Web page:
November 2, 2017
By Anonymous

All at once, twenty thousand fans rose in their seats. I scrambled for a view, leaning left and right amongst heads taller than mine. I’m so stuffed with pizza and fried dough I can hardly stand, but I find a sightline and hold onto my chair. The ice had been packed for over three periods, but now it stood empty. All that remained were the two goalies at their posts and a single puck, waiting on the faceoff dot. Yet the sky blue shine of center ice was then broken by a single black and gold uniform, skating to and from the bench in calm anticipation. Suddenly, the arena was filled by the booming voice of the announcer.


A whistle blew. He grabbed the puck at center ice. I held my breath, and the constant droning of the packed arena seemed to disappear. Although I knew it was impossible, I thought I could hear skates, clashing against the ice. He had been moving toward the goalie for what felt like minutes. Not swerving, or trying to fake the goalie. Just skating, puck on stick, eyes on goal. I could feel my heart pounding in my chest, and my arms had tensed with nervous apprehension. Without warning, his stick snapped. I saw the puck fly low and straight. The goalie fell, bringing his massive leg pads together on the ground. The slack of the net snapped. For a moment I thought he must have missed.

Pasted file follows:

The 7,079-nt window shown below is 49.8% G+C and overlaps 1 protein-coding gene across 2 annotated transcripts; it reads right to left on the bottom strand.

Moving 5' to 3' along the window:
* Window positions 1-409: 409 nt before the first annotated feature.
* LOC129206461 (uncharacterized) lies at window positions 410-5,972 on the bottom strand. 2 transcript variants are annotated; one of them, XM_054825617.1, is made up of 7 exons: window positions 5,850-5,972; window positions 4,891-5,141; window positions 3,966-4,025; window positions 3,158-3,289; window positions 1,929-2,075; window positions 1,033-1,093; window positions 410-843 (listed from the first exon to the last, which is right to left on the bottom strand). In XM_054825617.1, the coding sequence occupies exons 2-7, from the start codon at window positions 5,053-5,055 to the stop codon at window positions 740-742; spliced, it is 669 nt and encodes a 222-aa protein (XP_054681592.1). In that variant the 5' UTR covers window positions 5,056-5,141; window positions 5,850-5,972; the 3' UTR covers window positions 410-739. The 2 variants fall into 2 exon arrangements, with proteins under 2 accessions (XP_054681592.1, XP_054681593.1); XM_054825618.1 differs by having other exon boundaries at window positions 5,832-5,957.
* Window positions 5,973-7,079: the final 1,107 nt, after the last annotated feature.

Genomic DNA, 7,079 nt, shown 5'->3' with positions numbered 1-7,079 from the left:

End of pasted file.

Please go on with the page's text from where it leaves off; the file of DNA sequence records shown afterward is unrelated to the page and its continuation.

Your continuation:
Then I’m bludgeoned by the sensory assault of celebration, with blaring horns and flashing red lights. I’m blinded by the spotlights above the rink, darting around the Garden. I’m deafened from the thunderous goal song, that was somehow loud enough to drown out the roaring cheers. The engrossed crowd had burst into a violent sea of black and gold, with jumping spectators and flailing jerseys.

After the cheering had ceased and both teams had gone down the tunnel, I got up. My legs had been numbed, and my back felt stiff from the rigid seats. The deadlock of the past three hours had finally been broken; I joined the swarm of fans returning to their home, tired, yet thrilled.

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